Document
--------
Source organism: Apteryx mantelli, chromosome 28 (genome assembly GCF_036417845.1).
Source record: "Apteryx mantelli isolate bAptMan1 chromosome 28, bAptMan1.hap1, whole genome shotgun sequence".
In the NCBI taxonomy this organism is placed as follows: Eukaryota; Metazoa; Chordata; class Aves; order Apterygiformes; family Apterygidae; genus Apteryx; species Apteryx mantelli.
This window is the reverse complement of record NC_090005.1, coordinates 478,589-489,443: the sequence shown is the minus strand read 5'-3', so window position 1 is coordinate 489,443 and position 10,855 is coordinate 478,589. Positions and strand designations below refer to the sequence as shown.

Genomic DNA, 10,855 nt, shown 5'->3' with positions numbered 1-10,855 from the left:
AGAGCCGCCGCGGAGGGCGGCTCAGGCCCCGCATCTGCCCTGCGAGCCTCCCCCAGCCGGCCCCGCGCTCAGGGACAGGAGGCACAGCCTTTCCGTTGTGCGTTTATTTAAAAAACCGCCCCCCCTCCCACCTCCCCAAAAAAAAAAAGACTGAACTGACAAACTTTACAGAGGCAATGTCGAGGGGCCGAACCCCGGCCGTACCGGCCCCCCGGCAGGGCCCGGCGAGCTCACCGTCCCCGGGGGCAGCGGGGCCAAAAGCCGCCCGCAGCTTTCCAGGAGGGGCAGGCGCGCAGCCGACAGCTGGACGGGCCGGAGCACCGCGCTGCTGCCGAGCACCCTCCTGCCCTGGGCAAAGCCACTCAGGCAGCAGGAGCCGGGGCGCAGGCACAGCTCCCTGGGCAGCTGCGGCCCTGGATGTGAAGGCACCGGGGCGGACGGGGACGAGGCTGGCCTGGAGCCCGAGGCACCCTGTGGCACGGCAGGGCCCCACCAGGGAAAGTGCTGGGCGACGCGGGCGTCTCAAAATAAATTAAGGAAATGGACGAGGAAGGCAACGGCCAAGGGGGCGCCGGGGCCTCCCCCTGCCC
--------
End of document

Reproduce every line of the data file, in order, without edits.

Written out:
Source organism: Apteryx mantelli, chromosome 28 (genome assembly GCF_036417845.1).
Source record: "Apteryx mantelli isolate bAptMan1 chromosome 28, bAptMan1.hap1, whole genome shotgun sequence".
In the NCBI taxonomy this organism is placed as follows: Eukaryota; Metazoa; Chordata; class Aves; order Apterygiformes; family Apterygidae; genus Apteryx; species Apteryx mantelli.
This window is the reverse complement of record NC_090005.1, coordinates 478,589-489,443: the sequence shown is the minus strand read 5'-3', so window position 1 is coordinate 489,443 and position 10,855 is coordinate 478,589. Positions and strand designations below refer to the sequence as shown.

Genomic DNA, 10,855 nt, shown 5'->3' with positions numbered 1-10,855 from the left:
AGAGCCGCCGCGGAGGGCGGCTCAGGCCCCGCATCTGCCCTGCGAGCCTCCCCCAGCCGGCCCCGCGCTCAGGGACAGGAGGCACAGCCTTTCCGTTGTGCGTTTATTTAAAAAACCGCCCCCCCTCCCACCTCCCCAAAAAAAAAAAGACTGAACTGACAAACTTTACAGAGGCAATGTCGAGGGGCCGAACCCCGGCCGTACCGGCCCCCCGGCAGGGCCCGGCGAGCTCACCGTCCCCGGGGGCAGCGGGGCCAAAAGCCGCCCGCAGCTTTCCAGGAGGGGCAGGCGCGCAGCCGACAGCTGGACGGGCCGGAGCACCGCGCTGCTGCCGAGCACCCTCCTGCCCTGGGCAAAGCCACTCAGGCAGCAGGAGCCGGGGCGCAGGCACAGCTCCCTGGGCAGCTGCGGCCCTGGATGTGAAGGCACCGGGGCGGACGGGGACGAGGCTGGCCTGGAGCCCGAGGCACCCTGTGGCACGGCAGGGCCCCACCAGGGAAAGTGCTGGGCGACGCGGGCGTCTCAAAATAAATTAAGGAAATGGACGAGGAAGGCAACGGCCAAGGGGGCGCCGGGGCCTCCCCCTGCCC